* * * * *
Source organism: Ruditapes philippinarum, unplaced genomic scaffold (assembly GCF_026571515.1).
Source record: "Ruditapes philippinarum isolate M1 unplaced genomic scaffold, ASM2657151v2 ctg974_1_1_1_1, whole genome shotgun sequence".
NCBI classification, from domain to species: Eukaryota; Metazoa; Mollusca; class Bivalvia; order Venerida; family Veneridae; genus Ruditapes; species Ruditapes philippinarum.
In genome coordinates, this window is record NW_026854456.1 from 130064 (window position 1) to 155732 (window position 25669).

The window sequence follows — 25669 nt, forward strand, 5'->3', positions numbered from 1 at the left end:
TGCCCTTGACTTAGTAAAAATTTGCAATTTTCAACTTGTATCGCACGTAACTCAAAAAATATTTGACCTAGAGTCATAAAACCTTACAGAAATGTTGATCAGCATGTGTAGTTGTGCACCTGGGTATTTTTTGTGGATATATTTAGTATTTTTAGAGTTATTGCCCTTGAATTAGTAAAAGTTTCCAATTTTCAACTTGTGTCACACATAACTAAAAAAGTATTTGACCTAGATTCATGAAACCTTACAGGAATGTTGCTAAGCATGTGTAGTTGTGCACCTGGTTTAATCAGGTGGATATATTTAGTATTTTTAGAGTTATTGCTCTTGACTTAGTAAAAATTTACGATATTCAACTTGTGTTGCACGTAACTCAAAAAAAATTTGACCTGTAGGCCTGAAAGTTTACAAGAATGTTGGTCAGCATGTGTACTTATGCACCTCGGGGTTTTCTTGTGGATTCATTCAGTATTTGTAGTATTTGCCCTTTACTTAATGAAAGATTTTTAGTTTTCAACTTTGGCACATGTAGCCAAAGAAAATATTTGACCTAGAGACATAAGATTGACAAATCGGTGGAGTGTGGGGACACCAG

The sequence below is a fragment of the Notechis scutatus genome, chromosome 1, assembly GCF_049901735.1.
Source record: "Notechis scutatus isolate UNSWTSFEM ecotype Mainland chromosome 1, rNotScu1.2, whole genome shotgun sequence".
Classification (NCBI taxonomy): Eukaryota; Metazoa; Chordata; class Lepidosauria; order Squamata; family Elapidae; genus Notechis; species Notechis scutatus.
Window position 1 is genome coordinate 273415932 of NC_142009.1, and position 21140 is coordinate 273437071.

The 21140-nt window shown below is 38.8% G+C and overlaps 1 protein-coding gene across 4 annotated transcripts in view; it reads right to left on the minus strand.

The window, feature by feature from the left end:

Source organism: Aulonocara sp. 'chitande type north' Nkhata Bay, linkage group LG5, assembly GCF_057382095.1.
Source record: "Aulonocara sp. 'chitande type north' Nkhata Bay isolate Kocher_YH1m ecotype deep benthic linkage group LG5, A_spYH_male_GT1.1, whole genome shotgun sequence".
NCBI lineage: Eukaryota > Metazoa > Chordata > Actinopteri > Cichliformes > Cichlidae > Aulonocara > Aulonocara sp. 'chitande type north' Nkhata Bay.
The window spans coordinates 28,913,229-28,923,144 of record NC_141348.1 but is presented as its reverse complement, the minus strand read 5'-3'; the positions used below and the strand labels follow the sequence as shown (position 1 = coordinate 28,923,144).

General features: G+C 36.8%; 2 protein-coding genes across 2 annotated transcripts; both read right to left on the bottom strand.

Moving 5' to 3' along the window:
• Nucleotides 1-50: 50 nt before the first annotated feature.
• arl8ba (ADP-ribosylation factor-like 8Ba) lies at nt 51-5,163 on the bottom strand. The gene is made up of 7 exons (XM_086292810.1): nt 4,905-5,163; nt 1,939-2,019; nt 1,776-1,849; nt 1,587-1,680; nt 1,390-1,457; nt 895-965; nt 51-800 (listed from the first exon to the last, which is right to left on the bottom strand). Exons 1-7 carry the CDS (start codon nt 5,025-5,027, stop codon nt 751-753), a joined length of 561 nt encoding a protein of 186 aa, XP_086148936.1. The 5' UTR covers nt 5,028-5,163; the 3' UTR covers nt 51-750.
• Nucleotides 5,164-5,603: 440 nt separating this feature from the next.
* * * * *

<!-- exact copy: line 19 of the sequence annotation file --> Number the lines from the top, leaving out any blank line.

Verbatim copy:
• Nucleotides 1-50: 50 nt before the first annotated feature.